Babies in Groups

How do children learn to join in with groups of other children? 

How early can group life begin?

Is group membership basic to infant mental health?

These were some of the questions this reseach study sought to answer. Using infant observation this study found babies aged 7-12 months could maintain coordinated interactions in trios and quartets, and demonstrate mutual interest and attentiveness. The research supported the hypothesis that early development of group behaviour alongside social development through parent-infant relationships. Authors conclude the infant observations offer insight also into the behaviour of aduts in analytic groups. 

Project detail

Background

Many studies assume babies learn social skills from their parents, especially their mothers, and that this allows them to negotiate groups as they grow up. However, interacting with several other people at once is different to interacting with just one other person.

Methods

A quasi-experimental design using psychoanalytic infant observation methods was implemented. Previously unaquainted babies aged seven to twelve months were recruited. Each baby was assigned to a group of three or four. In the groups babies sat in baby chairs within touching distance in a room without adults. Parents and researchers observed via from another room via a video link. Groups were filmed for up to 12 minutes but terminated sooner if a baby became distressed or a parent requested it.

Material for analysis included field notes informed by psychoanalytic infant observation, 'thick' thematic descriptions triangulated through an advisory group of practitioners and researchers, and microanalyses of interaction/behavioural sequences.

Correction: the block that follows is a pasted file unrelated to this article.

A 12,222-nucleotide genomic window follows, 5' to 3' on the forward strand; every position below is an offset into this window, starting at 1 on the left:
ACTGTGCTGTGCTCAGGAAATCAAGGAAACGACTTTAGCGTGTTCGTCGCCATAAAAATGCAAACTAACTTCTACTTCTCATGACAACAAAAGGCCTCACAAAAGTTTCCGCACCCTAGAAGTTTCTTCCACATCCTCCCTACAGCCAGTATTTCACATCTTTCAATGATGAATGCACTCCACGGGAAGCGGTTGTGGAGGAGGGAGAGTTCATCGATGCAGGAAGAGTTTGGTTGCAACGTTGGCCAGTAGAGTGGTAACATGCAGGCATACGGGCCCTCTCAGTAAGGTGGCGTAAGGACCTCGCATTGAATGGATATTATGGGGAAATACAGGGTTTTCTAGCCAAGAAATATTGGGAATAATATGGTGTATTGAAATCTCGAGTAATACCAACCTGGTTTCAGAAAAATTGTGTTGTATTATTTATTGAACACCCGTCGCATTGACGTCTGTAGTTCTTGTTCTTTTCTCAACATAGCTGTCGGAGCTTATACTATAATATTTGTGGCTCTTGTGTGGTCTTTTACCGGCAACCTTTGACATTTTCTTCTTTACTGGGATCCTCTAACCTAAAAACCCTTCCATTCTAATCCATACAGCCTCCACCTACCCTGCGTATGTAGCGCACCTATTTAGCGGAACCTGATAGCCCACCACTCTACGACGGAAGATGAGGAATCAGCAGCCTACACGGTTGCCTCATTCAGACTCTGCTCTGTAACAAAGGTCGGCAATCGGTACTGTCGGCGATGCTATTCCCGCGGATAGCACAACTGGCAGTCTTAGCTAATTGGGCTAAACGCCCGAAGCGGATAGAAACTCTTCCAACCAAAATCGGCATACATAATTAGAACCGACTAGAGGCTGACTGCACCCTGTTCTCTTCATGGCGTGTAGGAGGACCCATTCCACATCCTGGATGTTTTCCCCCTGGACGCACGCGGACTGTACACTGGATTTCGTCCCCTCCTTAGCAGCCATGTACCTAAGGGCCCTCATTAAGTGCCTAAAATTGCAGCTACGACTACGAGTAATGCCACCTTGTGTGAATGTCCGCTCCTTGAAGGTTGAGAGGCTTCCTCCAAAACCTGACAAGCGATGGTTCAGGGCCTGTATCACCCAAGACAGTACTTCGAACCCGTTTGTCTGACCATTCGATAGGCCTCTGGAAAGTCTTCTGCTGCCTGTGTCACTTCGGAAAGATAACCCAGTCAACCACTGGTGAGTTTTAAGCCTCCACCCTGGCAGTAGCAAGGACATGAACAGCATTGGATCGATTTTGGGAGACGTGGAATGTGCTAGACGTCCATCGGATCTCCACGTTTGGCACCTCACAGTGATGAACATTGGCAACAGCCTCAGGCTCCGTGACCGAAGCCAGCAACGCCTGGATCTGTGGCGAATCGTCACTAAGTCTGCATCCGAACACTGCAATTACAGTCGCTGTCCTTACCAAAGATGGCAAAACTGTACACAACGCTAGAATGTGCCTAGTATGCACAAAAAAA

Key findings

The study found babies could maintain coordinated interactions in trios and quartets, developing meanings which were unique to each group. The groups were observed to have a balletic quality thought to stem from mutual interest and attentiveness and a sophisticated level of coordination operating at many levels. Imitation functioned in the groups as a means of expressing 'togetherness' and as a prompt to initiating play.

Findings suggested negative feelings absorbed by one baby could lead to distress and breakdown of the group. Alternatively, expressions of concern were shared by the other group members, and anger or frustration could start a rebellious chorus directed towards the absent adults.

Findings are supportive of the presence of early development of group behaviour. Researchers believe this occurs with or alongside the development of parent-infant relationships.

Conclusions discuss the value of observing infant groups for illuminating behaviour in analytic adult groups. 

Publications

Urwin, C., Selby, J., Bradley, B.S. & Loewenberger, A. (2012). Group life in babies; the wish to be special and the wish to belong. Paper presented at the Research in group analysis and psychotherapy conference, London. 

Urwin, C & Sternberg, J. (2012). Infant observation and research. Emotional processes in everyday lives. Routledge: Hove. ISBN 9780415616607

Trudy Klauber (2012) Obituary: Dr. Cathy Urwin, born 13 September 1949, died 2 June 2012, Infant Observation: International Journal of Infant Observation and Its Applications, 15:3, 297-298, DOI: 10.1080/13698036.2012.733524

Collaborating institutions

Charles Sturt University

Project team

Dr Cathy Urwin

Dr Alana Loewenberger

Dr Jane Selby

Professor Ben S Bradley